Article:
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Finding and using images on the Internet

Image 1: Google image search


Before you begin

You need a picture for class? You can find pictures on the Internet, can't you? You just go to Google, right (see Image 1, above)?

No, not always.

Looking for images on the Internet is often a much more time-consuming process than people imagine, especially if you want it look just right, to be large and colourful and to be helpful to students in explaining a vocabulary item, for example, or as a starting point for discussion.

Would a picture in a magazine, on this week's cover of Newsweek, for example, be just as good - and much faster to find? Or couldn't you just draw it on the blackboard…?

Before you do spend hours looking for images, it's also worth remembering that, first of all, it's not the material that usually makes for a good class, but the interaction that the material generates. If you haven't really thought about that, if you haven't visualised what your learners are going to be doing (as they teach you on your CELTA course), do that first before you start trawling around on Google.

Remember, also, that for the amount of language that they contain and will generate, texts rather than images are probably in most cases much richer and more productive in the classroom.

Where to find images on the Internet

But you really do want some images… where do you go? Google (or another search engine) would probably be the obvious choice for most people - but it's by no means always the best.

The search engines

You can certainly use Google to find pictures, as you can see in the screenshot shown at the top of this page. By default, the search engines give you text documents; if you want images, click the "Images" link circled in the image.

If you don't find what you are looking for on Google, try a different search engine - like MSN or Yahoo!


Clipart (ready to use graphics, often of a cartoon-like nature, example, right) can sometimes in fact be a much better choice of image than a photograph that you might find on Google. They tend to be simpler, reproduce better and more clearly, and will often be much more easily visible if, for example, you are holding them up as flashcards and want them to be seen at the back of the class.

Add the word "clipart" to your search terms on Google (et al) if that is what you want. Adding "gif" will also produce good results.

Some other sources (ensure your pop-up blocker works before you go!):

The Discovery site has the option to view all the images in a given section on one page - which partially overcomes the problem of it taking lots of clicks, and time, to find what you are looking for on most sites.

The Microsoft site also has thousands of useful images on it (though can be tricky, and thus again time-consuming, to download from), with some great clipart.

Similarly, screen beans (example, right), can sometimes be useful - because their clean, simple lines are reproduce well and what they are saying is (sometimes!) readily identifiable.

Other sources

News and other websites will often also be a much better source of images than Google or other search engines. Google produces a fairly random selection of images, not always of any great quality, and certainly not necessarily ones that will reproduce well or be of any real value in the classroom.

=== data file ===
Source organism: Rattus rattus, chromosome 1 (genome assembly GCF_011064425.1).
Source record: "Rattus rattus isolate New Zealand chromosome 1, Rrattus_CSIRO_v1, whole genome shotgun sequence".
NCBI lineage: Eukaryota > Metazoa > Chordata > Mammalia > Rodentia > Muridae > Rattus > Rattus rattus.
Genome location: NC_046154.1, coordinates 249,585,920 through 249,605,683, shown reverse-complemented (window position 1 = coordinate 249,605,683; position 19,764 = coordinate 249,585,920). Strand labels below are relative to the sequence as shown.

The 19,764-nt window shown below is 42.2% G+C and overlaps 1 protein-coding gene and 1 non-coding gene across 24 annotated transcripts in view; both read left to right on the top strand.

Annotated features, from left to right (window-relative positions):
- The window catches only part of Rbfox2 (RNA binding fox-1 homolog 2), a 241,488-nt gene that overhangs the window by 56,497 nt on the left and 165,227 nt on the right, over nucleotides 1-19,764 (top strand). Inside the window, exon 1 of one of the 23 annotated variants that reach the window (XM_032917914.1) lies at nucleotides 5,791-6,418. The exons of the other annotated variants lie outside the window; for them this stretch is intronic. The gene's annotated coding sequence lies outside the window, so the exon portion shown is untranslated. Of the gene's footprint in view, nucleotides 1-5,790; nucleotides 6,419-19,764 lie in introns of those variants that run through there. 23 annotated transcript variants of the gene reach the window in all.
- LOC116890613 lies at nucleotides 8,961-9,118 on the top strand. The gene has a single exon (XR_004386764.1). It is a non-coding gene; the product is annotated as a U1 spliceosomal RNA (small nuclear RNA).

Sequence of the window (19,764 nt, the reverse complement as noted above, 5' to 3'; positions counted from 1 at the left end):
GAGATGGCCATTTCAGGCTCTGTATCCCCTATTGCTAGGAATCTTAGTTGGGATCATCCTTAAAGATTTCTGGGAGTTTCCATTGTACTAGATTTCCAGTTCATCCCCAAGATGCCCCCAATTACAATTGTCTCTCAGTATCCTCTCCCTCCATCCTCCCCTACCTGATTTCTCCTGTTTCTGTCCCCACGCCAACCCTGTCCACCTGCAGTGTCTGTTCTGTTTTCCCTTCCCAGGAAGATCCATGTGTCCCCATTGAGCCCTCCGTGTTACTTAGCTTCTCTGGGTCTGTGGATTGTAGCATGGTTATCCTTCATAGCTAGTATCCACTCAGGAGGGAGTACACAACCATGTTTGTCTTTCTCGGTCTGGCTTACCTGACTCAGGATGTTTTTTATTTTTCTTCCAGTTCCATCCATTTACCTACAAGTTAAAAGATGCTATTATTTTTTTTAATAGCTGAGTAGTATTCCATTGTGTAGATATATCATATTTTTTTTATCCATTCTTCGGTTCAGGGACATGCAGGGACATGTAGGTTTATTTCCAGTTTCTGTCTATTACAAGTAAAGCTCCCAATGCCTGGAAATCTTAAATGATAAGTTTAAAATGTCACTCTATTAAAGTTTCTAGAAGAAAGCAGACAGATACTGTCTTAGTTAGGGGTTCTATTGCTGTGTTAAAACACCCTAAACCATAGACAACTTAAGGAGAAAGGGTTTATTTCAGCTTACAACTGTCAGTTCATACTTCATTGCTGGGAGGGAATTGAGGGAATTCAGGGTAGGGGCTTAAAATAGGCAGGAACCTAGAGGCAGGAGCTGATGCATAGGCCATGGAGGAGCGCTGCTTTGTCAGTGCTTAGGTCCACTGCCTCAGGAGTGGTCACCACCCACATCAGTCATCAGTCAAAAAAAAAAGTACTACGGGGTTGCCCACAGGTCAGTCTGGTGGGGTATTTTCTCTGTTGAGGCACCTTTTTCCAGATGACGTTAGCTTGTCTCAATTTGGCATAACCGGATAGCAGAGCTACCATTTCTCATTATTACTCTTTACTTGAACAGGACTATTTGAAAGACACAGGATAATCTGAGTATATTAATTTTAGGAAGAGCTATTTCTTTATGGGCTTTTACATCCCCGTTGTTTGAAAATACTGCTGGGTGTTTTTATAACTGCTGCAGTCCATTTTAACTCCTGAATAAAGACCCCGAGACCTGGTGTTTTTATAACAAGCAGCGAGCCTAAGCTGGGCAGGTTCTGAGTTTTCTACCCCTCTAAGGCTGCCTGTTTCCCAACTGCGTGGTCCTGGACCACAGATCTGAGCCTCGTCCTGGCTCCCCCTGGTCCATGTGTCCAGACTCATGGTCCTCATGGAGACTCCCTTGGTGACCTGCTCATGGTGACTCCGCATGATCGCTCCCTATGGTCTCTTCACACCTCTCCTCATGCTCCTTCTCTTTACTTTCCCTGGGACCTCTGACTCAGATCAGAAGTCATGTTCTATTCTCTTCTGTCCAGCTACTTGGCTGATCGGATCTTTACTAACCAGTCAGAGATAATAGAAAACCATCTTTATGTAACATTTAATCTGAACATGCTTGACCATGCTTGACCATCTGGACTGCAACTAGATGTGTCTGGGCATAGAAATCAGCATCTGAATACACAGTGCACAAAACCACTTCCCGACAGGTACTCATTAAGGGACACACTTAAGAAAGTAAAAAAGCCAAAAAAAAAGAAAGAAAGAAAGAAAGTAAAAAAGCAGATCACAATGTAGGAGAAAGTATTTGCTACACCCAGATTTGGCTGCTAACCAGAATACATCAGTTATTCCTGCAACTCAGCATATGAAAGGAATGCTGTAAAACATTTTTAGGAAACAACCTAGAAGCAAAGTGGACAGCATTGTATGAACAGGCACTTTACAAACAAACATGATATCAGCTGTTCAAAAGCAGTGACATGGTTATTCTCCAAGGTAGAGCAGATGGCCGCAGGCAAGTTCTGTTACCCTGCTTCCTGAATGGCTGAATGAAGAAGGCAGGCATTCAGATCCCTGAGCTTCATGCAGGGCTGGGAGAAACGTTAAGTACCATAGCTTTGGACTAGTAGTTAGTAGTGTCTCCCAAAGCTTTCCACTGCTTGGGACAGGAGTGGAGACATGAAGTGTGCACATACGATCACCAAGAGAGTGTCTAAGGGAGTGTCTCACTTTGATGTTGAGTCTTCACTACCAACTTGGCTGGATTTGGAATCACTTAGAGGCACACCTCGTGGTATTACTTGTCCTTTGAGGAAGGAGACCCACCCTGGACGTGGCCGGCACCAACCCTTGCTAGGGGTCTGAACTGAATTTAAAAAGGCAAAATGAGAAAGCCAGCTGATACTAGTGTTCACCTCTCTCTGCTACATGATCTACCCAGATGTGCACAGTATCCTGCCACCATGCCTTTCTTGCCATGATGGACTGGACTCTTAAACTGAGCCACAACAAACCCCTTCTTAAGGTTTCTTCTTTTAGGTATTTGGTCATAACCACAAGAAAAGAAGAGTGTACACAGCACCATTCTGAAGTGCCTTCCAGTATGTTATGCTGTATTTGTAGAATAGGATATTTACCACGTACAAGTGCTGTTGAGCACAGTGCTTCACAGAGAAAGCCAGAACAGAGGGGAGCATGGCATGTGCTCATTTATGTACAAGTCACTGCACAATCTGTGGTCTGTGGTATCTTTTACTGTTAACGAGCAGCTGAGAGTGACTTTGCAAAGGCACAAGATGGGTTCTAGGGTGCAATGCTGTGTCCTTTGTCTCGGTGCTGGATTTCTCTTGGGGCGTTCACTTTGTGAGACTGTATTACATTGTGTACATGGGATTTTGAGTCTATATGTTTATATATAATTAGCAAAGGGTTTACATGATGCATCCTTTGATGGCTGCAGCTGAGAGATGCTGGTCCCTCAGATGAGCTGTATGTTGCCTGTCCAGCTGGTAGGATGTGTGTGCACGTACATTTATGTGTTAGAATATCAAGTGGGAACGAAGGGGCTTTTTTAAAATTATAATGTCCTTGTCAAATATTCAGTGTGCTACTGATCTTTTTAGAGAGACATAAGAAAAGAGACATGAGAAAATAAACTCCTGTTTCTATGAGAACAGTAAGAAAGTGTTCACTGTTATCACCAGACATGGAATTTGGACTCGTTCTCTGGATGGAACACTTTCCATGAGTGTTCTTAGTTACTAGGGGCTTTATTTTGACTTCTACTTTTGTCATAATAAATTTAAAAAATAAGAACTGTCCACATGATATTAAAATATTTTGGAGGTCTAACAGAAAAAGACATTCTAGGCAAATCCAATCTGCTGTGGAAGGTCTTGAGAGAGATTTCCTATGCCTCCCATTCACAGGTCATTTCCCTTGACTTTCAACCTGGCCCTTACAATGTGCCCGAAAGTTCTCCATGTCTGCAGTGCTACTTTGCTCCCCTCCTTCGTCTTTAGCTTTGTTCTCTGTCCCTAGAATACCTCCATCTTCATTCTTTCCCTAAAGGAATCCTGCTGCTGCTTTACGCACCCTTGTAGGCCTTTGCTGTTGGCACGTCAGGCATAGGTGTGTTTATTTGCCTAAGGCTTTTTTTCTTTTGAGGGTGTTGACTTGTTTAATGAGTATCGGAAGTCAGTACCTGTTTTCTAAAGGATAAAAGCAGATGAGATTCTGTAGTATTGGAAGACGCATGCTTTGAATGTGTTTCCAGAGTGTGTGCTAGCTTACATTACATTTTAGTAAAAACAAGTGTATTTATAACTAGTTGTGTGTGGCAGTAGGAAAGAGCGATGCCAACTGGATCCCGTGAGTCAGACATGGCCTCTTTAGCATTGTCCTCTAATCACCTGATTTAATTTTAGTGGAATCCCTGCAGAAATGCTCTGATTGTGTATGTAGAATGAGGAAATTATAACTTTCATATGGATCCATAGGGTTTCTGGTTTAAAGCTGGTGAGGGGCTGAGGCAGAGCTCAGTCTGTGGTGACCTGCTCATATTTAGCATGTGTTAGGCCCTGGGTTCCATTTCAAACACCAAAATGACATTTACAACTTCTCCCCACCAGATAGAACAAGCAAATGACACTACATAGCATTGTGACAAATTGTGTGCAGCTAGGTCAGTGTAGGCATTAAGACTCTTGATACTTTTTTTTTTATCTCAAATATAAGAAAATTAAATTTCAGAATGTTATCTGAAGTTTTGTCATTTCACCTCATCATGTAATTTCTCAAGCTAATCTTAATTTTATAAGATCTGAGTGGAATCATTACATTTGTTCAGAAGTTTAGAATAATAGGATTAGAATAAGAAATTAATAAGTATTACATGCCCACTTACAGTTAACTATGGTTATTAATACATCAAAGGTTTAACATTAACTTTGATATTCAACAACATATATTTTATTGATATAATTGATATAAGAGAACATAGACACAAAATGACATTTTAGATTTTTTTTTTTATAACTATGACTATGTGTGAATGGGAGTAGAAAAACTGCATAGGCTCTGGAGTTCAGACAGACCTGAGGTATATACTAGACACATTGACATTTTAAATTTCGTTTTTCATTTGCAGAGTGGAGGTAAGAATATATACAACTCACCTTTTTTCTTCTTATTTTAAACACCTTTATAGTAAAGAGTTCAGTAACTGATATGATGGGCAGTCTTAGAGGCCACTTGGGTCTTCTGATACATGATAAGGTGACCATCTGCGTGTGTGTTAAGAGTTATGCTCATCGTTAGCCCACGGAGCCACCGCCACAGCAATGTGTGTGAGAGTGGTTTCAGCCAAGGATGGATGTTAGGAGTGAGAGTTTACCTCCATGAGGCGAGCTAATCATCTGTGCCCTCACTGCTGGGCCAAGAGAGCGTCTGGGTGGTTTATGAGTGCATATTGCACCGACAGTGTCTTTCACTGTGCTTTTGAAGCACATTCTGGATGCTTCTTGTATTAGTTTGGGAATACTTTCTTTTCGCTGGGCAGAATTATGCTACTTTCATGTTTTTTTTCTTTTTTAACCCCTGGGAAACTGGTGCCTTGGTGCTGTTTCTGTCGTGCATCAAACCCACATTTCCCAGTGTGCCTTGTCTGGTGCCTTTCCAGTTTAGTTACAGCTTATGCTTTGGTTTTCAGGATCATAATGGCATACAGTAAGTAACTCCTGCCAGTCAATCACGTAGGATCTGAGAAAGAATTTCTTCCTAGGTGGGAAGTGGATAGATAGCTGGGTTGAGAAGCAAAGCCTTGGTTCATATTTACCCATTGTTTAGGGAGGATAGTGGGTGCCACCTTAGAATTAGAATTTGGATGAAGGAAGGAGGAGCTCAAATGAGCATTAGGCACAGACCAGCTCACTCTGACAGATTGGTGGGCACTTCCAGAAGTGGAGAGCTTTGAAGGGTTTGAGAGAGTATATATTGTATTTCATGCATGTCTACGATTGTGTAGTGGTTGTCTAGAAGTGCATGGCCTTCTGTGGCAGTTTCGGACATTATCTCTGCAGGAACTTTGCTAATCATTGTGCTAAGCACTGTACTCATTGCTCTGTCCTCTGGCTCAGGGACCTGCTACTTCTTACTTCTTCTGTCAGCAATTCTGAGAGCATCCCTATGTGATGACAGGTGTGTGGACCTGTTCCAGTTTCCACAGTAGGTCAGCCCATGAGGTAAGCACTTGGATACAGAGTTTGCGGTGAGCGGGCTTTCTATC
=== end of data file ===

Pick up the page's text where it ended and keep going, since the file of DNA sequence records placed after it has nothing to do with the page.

A news website, on the other hand, has a vested interest in providing images that are good, powerful pictures that may be much better for your purposes in the classroom.

Some suggestions:

  • Yahoo News
    The Yahoo News section has a great selection of topical photographs (click the "Photos" link at the top of the News section), conveniently set up in slide shows, which makes it a site much easier to search around than most image sites.
  • 20Minutos
    20Minutos is the hugely successful local free newspaper and has a some great pictures on its website.
  • Ver para creer
    Not the easiest site to find images on (again, is that the best use of your time, I wonder?), VerParaCreer is where to go if you want something really bizarre.
  • National Geographic
    Like its print edition, National Geographic is unrivalled for pictures of animlas, nature, people and places.
  • National wildlife federation
    The NWF site is also excellent for pictures of wildlife (particularly American wildlife).


Image 2: Two ways of saving an image

How to save images

Once you've found a suitable image, right clicking on it will produce a context menu, as shown in the screenshot above.

If you think you might want to reuse it some other time, choose "Save image as" ("A" in the Image 2, above), and save it on your computer. You might want to use Windows Explorer to sort your images into different, easily identifiable folders (food, clothes, people, etc).

However, for a one-time use of the image, to paste it into a Word document, simply choose "Copy" from the menu ("B" in Image 2), go to your document and simply paste it in.

Image 3: Inserting a saved image into Word

How to insert images into a Word document

If you have saved an image on to your computer, in Word, choose "Insert" from the menu at the top of your screen, then "Picture", "From File" (as shown in Image 3, above) and navigate to wherever you saved it... You do remember where it was, don't you...?


On this page Celta Course webmaster and editor Tom Walton looks on the Internet for images...


Can't find what you are looking for on Google?

Tip #1: Don't just use Google! Yahoo and MSN, and just about any other search engine these days, also has "image search"...


Coming shortly Creating your own images...